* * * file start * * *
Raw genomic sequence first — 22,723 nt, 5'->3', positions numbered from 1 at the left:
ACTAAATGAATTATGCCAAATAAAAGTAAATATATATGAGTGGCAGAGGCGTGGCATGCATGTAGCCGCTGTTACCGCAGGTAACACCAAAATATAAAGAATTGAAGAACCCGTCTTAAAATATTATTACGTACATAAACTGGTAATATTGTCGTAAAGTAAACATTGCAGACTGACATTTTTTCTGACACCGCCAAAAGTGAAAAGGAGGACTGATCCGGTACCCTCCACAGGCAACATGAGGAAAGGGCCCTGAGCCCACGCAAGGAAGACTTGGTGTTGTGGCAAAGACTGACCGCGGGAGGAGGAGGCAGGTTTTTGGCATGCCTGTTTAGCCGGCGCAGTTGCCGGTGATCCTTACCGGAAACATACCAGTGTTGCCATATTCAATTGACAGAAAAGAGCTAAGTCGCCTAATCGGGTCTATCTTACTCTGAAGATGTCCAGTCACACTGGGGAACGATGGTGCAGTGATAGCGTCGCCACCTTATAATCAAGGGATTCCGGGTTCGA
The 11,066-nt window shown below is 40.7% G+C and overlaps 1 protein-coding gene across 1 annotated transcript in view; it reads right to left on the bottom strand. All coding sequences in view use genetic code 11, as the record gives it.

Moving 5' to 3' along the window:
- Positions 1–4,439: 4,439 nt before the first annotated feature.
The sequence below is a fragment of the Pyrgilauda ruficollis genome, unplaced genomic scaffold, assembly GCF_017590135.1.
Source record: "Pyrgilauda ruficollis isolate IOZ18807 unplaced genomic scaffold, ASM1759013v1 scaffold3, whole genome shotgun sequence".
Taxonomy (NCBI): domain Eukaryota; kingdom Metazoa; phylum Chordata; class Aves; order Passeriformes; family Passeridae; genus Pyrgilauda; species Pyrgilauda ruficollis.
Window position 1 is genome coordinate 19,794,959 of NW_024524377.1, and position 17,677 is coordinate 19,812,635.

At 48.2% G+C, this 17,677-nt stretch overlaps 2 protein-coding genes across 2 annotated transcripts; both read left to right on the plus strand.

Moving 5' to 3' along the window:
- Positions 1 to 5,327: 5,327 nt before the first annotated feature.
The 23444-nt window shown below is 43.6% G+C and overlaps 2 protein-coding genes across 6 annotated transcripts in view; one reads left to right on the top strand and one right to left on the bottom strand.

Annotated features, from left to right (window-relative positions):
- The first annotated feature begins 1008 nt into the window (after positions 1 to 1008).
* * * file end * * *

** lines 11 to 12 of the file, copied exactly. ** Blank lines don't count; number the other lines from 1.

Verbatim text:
Moving 5' to 3' along the window:
- Positions 1 to 5,327: 5,327 nt before the first annotated feature.